Location: Forage and Range Research
Title: Dry matter yield combining ability among nine sources of orchardgrass germplasm Authors
Submitted to: Euphytica
Publication Type: Peer Reviewed Journal
Publication Acceptance Date: April 13, 2012
Publication Date: May 11, 2012
Citation: Robins, J.G., Bushman, B.S., Jensen, K.B. 2012. Dry matter yield combining ability among nine sources of orchardgrass germplasm. Euphytica 188.419-428. doi 10.1007/s10681-012-0707-z. Interpretive Summary: The use of hybrid selection theory may be a way to increase yields in orchardgrass, much as it has been used in other crops, including corn. However, identification of orchardgrass heterotic groups is the first step toward this objective. This study evaluated nine orchardgrass germplasm sources in a diallel design for general and specific combining ability. The evaluation was carried out at a Millville, UT field site from 2008 to 2010. Orchardgrass population hybrids were identified that possessed dry matter yield as high as, or higher than, the included commercial check varieties. Two orchardgrass germplasms, one from collections in Russian and the other from collection in Japan, possessed high general combining ability when used as parental populations. Another germplasm from the Xinjiang region of China possessed high specific combining ability when crossed with the germplasm from Japan and the variety Latar.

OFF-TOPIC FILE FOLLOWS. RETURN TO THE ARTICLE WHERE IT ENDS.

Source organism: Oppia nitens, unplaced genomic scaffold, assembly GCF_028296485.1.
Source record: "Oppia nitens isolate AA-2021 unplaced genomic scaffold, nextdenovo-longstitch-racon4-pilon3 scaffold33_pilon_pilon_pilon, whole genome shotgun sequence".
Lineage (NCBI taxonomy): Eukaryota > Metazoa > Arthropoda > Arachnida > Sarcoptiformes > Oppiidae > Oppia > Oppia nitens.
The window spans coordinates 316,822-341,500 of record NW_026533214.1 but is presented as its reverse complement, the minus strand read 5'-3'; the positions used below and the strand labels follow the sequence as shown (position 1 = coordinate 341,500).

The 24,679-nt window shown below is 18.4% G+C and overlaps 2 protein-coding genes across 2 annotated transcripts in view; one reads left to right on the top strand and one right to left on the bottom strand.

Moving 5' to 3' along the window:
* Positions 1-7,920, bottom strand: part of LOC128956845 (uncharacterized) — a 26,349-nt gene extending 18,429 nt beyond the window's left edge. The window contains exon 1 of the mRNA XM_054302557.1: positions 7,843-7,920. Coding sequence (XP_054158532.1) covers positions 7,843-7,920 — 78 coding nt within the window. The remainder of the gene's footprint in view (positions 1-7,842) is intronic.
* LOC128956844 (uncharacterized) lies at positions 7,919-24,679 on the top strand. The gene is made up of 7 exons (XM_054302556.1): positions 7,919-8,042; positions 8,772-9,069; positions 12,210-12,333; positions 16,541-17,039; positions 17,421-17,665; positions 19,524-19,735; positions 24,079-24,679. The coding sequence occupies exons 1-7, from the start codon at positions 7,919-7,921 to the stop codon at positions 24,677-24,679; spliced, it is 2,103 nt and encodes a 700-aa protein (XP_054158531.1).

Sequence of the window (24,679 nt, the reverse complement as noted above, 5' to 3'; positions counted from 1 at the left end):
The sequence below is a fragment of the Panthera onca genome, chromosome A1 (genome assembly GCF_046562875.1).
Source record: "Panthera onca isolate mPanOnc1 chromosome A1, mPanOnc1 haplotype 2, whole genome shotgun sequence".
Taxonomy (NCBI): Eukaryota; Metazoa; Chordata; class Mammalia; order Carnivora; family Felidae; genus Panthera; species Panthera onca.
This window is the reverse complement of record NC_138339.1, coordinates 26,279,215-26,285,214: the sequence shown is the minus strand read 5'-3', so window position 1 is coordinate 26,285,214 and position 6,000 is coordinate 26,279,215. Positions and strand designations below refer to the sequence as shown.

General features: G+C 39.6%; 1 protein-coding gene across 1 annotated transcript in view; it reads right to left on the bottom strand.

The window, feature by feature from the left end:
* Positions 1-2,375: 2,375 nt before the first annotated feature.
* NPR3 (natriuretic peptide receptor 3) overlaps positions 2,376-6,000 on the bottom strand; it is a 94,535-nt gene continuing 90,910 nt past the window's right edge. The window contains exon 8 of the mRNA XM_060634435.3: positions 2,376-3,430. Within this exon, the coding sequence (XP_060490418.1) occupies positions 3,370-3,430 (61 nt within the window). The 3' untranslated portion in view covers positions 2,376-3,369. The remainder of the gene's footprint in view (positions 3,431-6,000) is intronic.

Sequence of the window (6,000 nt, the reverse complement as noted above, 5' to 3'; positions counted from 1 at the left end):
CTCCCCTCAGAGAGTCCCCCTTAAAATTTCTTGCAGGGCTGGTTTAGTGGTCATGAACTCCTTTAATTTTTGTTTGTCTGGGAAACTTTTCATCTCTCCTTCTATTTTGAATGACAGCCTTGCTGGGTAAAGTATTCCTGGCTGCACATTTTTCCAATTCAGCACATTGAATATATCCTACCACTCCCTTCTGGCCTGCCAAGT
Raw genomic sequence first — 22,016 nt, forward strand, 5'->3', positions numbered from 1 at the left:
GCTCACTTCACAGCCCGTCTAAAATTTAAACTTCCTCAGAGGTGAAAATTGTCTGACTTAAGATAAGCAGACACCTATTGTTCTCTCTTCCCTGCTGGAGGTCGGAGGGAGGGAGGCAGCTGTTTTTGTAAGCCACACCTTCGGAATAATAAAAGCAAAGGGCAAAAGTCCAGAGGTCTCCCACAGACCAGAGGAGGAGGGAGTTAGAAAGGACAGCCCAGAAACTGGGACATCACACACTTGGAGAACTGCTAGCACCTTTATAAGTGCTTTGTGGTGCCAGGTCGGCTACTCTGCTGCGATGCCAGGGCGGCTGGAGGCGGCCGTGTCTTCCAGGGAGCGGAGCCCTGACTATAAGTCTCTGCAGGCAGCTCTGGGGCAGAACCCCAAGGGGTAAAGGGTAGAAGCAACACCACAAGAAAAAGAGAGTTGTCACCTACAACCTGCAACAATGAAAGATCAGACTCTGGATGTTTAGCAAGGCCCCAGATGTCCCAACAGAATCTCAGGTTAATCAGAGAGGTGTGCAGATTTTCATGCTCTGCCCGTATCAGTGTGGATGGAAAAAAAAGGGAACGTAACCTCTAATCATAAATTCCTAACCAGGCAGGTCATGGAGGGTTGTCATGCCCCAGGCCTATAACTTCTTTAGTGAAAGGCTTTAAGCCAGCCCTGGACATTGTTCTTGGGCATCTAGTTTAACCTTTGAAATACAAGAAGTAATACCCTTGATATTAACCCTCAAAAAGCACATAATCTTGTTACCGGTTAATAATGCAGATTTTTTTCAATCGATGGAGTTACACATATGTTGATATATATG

Technical Abstract: Yield gains in orchardgrass (Dactylis glomerata L.), like most cool-season grasses, have lagged compared to other crop species. One strategy for selection gain could use breeding methods that capitalize on combining ability rather than traditional synthetic breeding methods. An initial step in utilizing heterosis in breeding is the identification of combining ability in germplasm sources of interest for breeding. This study evaluated nine orchardgrass germplasm sources utilizing a diallel crossing design to determine general and specific combining abilities among population hybrids. Three forage harvests were taken each year for three years from population hybrids, parental populations, and commercial checks. Differences (P<0.05) were observed among the entries for dry matter yield within harvests and on a total yearly basis. Population hybrids were identified with comparable or higher yields than the check varieties. Significant general and specific combining ability effects for dry matter yield were observed. Two breeding populations, derived from collections from the Altai region of Russia and from Japan, respectively, possessed high overall general combining ability. A germplasm population, collected from Xinjiang Province in China, possessed high specific combining ability when hybridized with the germplasm from Japan and with the variety Latar, although this Chinese germplasm possessed low GCA. Genetic similarity among populations was not correlated with SCA, but genetic similarity within populations was correlated with GCA. These results highlight the presence of combining ability and its potential use in breeding, and suggest that increased homogeneity within populations prior to hybridization may increase the likelihood of GCA.